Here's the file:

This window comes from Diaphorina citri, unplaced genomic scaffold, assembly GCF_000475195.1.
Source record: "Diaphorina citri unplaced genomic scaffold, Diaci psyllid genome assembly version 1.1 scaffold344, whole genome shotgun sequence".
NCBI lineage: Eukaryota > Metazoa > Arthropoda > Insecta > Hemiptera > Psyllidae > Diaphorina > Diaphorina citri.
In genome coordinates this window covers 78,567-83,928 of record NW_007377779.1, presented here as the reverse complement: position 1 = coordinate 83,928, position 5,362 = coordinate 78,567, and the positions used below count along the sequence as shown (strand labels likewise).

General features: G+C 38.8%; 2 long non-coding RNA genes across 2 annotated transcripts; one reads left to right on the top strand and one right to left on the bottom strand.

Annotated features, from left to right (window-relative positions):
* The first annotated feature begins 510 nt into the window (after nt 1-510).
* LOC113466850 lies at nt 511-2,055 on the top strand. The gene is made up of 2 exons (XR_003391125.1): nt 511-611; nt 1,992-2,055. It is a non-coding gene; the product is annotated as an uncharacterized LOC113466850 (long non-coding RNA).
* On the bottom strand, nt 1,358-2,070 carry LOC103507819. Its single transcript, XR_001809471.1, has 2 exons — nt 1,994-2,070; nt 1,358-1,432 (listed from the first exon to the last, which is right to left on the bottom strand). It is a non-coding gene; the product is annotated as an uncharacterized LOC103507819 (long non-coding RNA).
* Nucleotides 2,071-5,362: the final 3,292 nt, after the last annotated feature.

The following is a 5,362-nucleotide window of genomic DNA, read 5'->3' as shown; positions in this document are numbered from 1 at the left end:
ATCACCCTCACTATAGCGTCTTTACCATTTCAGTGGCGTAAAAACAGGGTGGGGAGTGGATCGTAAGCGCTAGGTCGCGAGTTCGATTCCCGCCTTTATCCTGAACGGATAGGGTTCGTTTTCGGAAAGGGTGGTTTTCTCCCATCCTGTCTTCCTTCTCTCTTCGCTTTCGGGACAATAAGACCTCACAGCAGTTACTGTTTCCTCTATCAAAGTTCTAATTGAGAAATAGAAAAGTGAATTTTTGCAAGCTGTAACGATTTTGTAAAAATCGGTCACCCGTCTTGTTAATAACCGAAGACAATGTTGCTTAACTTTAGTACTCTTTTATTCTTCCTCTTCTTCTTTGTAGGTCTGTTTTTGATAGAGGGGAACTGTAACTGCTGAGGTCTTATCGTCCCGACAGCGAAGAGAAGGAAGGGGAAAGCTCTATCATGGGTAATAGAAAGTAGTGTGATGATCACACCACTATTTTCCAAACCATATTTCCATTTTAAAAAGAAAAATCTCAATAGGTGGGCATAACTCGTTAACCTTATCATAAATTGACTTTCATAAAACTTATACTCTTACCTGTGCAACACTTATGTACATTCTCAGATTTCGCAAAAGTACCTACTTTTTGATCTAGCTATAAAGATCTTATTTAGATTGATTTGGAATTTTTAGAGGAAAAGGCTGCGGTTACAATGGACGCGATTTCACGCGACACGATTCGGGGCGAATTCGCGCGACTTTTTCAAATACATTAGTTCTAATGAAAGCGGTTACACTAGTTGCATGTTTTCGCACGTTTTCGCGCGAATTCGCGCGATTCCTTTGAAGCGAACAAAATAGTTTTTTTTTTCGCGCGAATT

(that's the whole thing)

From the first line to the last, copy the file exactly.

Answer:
This window comes from Diaphorina citri, unplaced genomic scaffold, assembly GCF_000475195.1.
Source record: "Diaphorina citri unplaced genomic scaffold, Diaci psyllid genome assembly version 1.1 scaffold344, whole genome shotgun sequence".
NCBI lineage: Eukaryota > Metazoa > Arthropoda > Insecta > Hemiptera > Psyllidae > Diaphorina > Diaphorina citri.
In genome coordinates this window covers 78,567-83,928 of record NW_007377779.1, presented here as the reverse complement: position 1 = coordinate 83,928, position 5,362 = coordinate 78,567, and the positions used below count along the sequence as shown (strand labels likewise).

General features: G+C 38.8%; 2 long non-coding RNA genes across 2 annotated transcripts; one reads left to right on the top strand and one right to left on the bottom strand.

Annotated features, from left to right (window-relative positions):
* The first annotated feature begins 510 nt into the window (after nt 1-510).
* LOC113466850 lies at nt 511-2,055 on the top strand. The gene is made up of 2 exons (XR_003391125.1): nt 511-611; nt 1,992-2,055. It is a non-coding gene; the product is annotated as an uncharacterized LOC113466850 (long non-coding RNA).
* On the bottom strand, nt 1,358-2,070 carry LOC103507819. Its single transcript, XR_001809471.1, has 2 exons — nt 1,994-2,070; nt 1,358-1,432 (listed from the first exon to the last, which is right to left on the bottom strand). It is a non-coding gene; the product is annotated as an uncharacterized LOC103507819 (long non-coding RNA).
* Nucleotides 2,071-5,362: the final 3,292 nt, after the last annotated feature.

The following is a 5,362-nucleotide window of genomic DNA, read 5'->3' as shown; positions in this document are numbered from 1 at the left end:
ATCACCCTCACTATAGCGTCTTTACCATTTCAGTGGCGTAAAAACAGGGTGGGGAGTGGATCGTAAGCGCTAGGTCGCGAGTTCGATTCCCGCCTTTATCCTGAACGGATAGGGTTCGTTTTCGGAAAGGGTGGTTTTCTCCCATCCTGTCTTCCTTCTCTCTTCGCTTTCGGGACAATAAGACCTCACAGCAGTTACTGTTTCCTCTATCAAAGTTCTAATTGAGAAATAGAAAAGTGAATTTTTGCAAGCTGTAACGATTTTGTAAAAATCGGTCACCCGTCTTGTTAATAACCGAAGACAATGTTGCTTAACTTTAGTACTCTTTTATTCTTCCTCTTCTTCTTTGTAGGTCTGTTTTTGATAGAGGGGAACTGTAACTGCTGAGGTCTTATCGTCCCGACAGCGAAGAGAAGGAAGGGGAAAGCTCTATCATGGGTAATAGAAAGTAGTGTGATGATCACACCACTATTTTCCAAACCATATTTCCATTTTAAAAAGAAAAATCTCAATAGGTGGGCATAACTCGTTAACCTTATCATAAATTGACTTTCATAAAACTTATACTCTTACCTGTGCAACACTTATGTACATTCTCAGATTTCGCAAAAGTACCTACTTTTTGATCTAGCTATAAAGATCTTATTTAGATTGATTTGGAATTTTTAGAGGAAAAGGCTGCGGTTACAATGGACGCGATTTCACGCGACACGATTCGGGGCGAATTCGCGCGACTTTTTCAAATACATTAGTTCTAATGAAAGCGGTTACACTAGTTGCATGTTTTCGCACGTTTTCGCGCGAATTCGCGCGATTCCTTTGAAGCGAACAAAATAGTTTTTTTTTTCGCGCGAATT